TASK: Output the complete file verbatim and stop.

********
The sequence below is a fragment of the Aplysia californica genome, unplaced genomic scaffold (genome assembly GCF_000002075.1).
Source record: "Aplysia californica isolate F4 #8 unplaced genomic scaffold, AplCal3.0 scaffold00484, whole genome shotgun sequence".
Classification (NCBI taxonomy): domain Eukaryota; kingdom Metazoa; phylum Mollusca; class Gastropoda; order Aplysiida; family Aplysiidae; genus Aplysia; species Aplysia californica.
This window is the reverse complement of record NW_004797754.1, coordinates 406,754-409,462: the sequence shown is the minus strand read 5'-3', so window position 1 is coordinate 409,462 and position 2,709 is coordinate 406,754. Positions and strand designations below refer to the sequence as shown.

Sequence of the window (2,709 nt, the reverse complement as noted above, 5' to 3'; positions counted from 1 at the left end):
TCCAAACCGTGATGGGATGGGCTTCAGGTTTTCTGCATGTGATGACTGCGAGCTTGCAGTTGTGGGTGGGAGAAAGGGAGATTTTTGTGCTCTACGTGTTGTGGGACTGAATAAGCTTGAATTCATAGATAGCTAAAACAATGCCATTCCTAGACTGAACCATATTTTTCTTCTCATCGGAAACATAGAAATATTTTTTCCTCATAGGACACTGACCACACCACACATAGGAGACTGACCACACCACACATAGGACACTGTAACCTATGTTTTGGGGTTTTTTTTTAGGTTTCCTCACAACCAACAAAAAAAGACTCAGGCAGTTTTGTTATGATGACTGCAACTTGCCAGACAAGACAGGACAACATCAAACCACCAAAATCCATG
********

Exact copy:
The sequence below is a fragment of the Aplysia californica genome, unplaced genomic scaffold (genome assembly GCF_000002075.1).
Source record: "Aplysia californica isolate F4 #8 unplaced genomic scaffold, AplCal3.0 scaffold00484, whole genome shotgun sequence".
Classification (NCBI taxonomy): domain Eukaryota; kingdom Metazoa; phylum Mollusca; class Gastropoda; order Aplysiida; family Aplysiidae; genus Aplysia; species Aplysia californica.
This window is the reverse complement of record NW_004797754.1, coordinates 406,754-409,462: the sequence shown is the minus strand read 5'-3', so window position 1 is coordinate 409,462 and position 2,709 is coordinate 406,754. Positions and strand designations below refer to the sequence as shown.

Sequence of the window (2,709 nt, the reverse complement as noted above, 5' to 3'; positions counted from 1 at the left end):
TCCAAACCGTGATGGGATGGGCTTCAGGTTTTCTGCATGTGATGACTGCGAGCTTGCAGTTGTGGGTGGGAGAAAGGGAGATTTTTGTGCTCTACGTGTTGTGGGACTGAATAAGCTTGAATTCATAGATAGCTAAAACAATGCCATTCCTAGACTGAACCATATTTTTCTTCTCATCGGAAACATAGAAATATTTTTTCCTCATAGGACACTGACCACACCACACATAGGAGACTGACCACACCACACATAGGACACTGTAACCTATGTTTTGGGGTTTTTTTTTAGGTTTCCTCACAACCAACAAAAAAAGACTCAGGCAGTTTTGTTATGATGACTGCAACTTGCCAGACAAGACAGGACAACATCAAACCACCAAAATCCATG